What I’m saying is there’s nothing wrong with our induvial sources of joy– that may be different from our partner. However, the strength and longevity of our relationship is dependent on the synchronization of both our essential selves and all that entails.
So if my husband’s essential self values a partner with similar interests and values a partner that he can spend a lot of time with– then what happens when my source of joy changes from being this outgoing, nightlife socialite that he married to this nature loving tree hugger?
Well he may try to impede me from my new amusements. I may try to persuade him to come with me. And maybe we do find a balance, who knows!
But when you hear people say “marriage is hard,” this is what they’re referring to. When there’s a tug a war, not necessarily a conflict of interest, but a conflict in the alignment of our essential selves and the changes that are happening within each person.
If my husband strongly valued independence, than me not going to these events with him probably wouldn’t compromise the marriage at all. Right? But then again, he probably wouldn’t have married me in the first place.
Guys, it’s when our values, preferences, desires, aversions, passions etc. change time and time again that stands as the mile markers for a marriage.
So I experience a shift. I used to love this, but I outgrew that and now I love this OK? Now, my only job is to stay true to myself and what my intuition is saying and then check in to see where my husband’s at intuitively– assuming he’s living his truth (a lot of people don’t and that makes things so much more confusing and messier)– so I check in with him and ya know hope that we’re still riding on the same frequency.
In a marriage, the success is dictated on whether the 2 parties grow together or grow apart.
Think of it like science class. You have these two chemicals. You take two test tubes full of liquid and pour them into the same flask. Everything is good, calm no explosions. Then you place a drop of a different liquid into that tube. OK, we’re still good. And then you take a different liquid and add that, let’s see what happens. And so forth. And if you’re lucky, nothing blows up. There might be a little foam, some bubbles, a little overflow of liquids time and time again, but nothing catastrophic. It’s when properties different from the reactants (or original substances) come through that cause a big chemical reaction or change. When we’re talking about essential self, intuition, alignment– it’s as scientific as a chemical, scientific experiment. I can’t change my genetic makeup and what brings me into alignment today, tomorrow or the next day. And neither can my partner.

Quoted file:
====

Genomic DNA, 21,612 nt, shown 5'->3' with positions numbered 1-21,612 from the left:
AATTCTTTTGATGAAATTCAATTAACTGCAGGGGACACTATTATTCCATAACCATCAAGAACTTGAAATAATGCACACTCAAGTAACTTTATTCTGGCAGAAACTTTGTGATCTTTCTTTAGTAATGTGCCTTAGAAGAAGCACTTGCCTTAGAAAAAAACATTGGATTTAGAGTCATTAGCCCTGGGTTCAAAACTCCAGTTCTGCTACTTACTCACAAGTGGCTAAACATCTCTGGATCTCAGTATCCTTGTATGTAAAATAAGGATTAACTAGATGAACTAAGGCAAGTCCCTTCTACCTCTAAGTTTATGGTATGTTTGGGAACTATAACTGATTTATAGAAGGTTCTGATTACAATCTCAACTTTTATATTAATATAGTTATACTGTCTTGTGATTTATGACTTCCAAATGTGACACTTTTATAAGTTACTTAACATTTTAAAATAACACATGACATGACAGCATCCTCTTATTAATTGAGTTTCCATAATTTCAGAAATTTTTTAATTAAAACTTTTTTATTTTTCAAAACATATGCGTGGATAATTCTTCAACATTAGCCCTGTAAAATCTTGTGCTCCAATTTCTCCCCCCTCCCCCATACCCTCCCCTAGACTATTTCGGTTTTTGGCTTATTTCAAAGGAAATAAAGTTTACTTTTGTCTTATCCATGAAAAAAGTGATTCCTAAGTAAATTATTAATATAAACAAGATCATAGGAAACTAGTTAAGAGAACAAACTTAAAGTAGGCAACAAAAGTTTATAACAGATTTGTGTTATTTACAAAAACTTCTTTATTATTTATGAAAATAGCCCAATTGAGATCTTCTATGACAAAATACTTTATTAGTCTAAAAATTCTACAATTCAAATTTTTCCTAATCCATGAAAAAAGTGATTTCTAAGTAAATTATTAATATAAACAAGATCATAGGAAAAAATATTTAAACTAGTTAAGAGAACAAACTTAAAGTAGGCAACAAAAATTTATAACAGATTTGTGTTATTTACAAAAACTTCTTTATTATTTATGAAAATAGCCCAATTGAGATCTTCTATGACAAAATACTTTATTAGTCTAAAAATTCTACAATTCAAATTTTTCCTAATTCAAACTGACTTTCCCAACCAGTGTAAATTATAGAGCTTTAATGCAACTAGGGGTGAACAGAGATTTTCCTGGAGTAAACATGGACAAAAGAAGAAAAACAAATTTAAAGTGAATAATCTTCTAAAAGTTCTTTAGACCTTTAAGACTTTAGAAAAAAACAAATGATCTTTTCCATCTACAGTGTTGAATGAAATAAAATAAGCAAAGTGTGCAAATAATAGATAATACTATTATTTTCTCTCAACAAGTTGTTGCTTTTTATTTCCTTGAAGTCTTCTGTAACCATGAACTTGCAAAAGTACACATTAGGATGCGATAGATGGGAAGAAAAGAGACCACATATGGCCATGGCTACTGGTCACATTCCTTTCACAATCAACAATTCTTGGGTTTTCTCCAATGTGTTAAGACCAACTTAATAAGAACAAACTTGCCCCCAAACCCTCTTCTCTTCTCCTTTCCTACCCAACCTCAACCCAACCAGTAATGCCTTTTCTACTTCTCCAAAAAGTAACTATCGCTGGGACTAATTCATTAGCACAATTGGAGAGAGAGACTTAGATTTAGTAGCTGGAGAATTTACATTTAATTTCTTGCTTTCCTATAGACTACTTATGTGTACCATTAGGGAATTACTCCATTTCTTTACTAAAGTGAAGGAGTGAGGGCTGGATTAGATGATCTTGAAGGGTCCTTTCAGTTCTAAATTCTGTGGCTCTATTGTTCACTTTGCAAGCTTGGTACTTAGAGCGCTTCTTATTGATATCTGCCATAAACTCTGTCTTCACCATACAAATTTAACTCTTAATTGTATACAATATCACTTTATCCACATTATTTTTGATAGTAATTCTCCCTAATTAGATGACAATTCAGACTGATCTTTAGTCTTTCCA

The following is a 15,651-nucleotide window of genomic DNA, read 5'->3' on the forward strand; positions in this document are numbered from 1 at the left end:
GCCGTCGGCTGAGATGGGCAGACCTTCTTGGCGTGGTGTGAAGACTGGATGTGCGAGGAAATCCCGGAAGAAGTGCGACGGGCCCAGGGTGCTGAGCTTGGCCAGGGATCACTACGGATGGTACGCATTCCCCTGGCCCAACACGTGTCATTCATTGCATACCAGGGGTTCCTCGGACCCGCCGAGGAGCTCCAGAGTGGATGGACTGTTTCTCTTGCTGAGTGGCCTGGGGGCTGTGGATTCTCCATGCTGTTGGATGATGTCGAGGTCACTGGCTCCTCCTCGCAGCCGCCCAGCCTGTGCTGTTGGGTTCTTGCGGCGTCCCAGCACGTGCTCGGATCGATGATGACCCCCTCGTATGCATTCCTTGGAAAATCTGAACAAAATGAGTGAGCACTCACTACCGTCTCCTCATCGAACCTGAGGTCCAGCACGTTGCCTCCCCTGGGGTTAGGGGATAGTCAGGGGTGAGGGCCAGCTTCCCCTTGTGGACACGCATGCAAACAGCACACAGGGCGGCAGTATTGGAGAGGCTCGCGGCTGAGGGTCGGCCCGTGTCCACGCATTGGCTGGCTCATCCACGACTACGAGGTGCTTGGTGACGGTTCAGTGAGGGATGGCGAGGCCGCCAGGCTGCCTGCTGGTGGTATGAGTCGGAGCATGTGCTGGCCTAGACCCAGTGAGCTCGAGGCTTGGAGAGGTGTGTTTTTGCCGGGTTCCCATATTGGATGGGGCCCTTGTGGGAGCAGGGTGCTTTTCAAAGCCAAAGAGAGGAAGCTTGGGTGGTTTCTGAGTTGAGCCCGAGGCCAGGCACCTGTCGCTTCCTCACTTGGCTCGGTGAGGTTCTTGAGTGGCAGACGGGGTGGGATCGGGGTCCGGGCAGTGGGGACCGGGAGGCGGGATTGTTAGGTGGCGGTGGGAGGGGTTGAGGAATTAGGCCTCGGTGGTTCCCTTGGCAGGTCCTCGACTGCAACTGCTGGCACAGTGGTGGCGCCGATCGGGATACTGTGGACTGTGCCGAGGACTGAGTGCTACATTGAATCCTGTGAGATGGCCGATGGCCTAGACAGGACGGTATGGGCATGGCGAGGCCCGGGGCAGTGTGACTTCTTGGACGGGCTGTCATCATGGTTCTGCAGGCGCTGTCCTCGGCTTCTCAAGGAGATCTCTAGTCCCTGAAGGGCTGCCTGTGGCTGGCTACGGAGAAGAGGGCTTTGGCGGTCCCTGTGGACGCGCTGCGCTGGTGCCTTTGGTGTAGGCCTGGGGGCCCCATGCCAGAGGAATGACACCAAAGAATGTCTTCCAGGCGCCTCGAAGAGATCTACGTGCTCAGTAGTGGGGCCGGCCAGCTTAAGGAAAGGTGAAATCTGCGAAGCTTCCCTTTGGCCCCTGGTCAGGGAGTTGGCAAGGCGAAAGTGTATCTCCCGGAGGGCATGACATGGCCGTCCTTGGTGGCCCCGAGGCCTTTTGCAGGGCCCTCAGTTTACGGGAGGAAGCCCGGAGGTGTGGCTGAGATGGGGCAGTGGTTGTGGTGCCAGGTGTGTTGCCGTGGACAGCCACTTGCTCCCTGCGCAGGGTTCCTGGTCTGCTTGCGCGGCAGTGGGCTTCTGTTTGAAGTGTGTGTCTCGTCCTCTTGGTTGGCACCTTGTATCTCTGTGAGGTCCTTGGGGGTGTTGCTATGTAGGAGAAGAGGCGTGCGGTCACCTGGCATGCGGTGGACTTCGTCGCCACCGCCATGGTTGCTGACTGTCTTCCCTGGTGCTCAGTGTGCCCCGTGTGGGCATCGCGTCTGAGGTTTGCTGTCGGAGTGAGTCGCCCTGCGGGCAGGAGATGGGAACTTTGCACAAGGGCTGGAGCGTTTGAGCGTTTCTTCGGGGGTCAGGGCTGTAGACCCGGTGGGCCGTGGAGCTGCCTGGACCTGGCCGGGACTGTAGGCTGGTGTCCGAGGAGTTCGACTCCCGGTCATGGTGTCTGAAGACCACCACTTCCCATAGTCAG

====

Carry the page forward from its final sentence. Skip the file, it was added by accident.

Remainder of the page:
So a marriage is less: this is going to last forever.
And more: this is going to last for as long as we don’t explode.
Like, let’s keep honoring our own intuitions and stay true to the path that lights us up, while our partner stays true to his/ her…and hopefully what’s in alignment for me and for them as the years go on, are parallel and remains in close proximity.
This is what creates and maintains a happy, healthy relationship. When two people can remain independent, living their truth and at the same time, swim with the same current– that’s a successful union.
So the drawback that I see with marriage– is when people hang on so tightly to the idea of forever– to the point where they dismiss their own intuition.